Single Use Support has made these considerations while developing its freeze-thaw platform based on single-use technologies. Their modular platform design allows for flexible expansion, accommodating varying batch sizes and production volumes with ease, while transferring freezing protocols to larger units.

By using the plate freezing platform RoSS.pFTU, for instance, the direct contact between cooling plates and the packaging surface allows controlled and even freezing processes for various volumes – from 1 ml up to 500 L, depending on the chosen system. This scalability ensures that freezing processes can evolve in tandem with production demands, minimizing disruptions and maximizing productivity.

Scalability was not only a core idea at the conception of plate and cryogenic freezers, but rather for all process solutions developed by Single Use Support – such as fluid management solutions for biosimilar production, storage and transport systems. This enables manufacturers to establish highly automated biomanufacturing processes with minimal need for human intervention, enhanced safety and cost efficiency.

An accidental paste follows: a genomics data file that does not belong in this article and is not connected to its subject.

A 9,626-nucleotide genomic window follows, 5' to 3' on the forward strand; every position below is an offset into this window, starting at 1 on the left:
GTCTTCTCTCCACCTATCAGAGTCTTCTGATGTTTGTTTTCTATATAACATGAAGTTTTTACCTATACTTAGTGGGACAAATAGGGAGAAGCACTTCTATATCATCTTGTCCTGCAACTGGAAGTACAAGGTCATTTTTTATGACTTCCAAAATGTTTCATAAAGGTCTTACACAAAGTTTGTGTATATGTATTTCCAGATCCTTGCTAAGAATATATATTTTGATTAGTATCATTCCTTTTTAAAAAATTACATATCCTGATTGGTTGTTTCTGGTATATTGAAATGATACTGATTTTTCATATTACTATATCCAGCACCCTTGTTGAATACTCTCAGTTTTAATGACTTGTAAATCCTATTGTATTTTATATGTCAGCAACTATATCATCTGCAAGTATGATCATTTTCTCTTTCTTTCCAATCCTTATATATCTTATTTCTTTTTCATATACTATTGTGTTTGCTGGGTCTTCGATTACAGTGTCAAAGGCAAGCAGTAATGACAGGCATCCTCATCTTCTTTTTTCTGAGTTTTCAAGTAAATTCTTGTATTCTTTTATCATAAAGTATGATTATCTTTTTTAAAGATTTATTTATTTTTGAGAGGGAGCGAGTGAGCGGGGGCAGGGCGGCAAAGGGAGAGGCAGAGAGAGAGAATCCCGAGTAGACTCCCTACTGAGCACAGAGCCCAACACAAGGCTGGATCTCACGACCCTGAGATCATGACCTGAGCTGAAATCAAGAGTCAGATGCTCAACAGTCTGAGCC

RoSS.pFTU XL_In Production-4-min

Evolving Methods of Bulk Freezing

New technologies, sauch as plate-based freezing and thawing based on single-use systems, improve process efficiency and product quality. Innovative solutions are breaking the ice for the evolution of bulk drug freezing.

Freezing & Storing biopharmaceuticals at -80°C and below - The best economical choice

In this publication we show that the intital price can be deceiving and there are significant additional costs during ongoing usage in the long term. Plate freezers ensure a complete, consistent, and fast freezing (and thawing) to ensure the quality of your high-valued drug substance is maintained, and through simple lifecylcle analysis they outpace conventional options regarding total costs.

RoSS.FRDG_Cold Storage of Biopharmaceuticals

Sustainable Freezing in Biopharma: An Exploration of Natural Gas Usage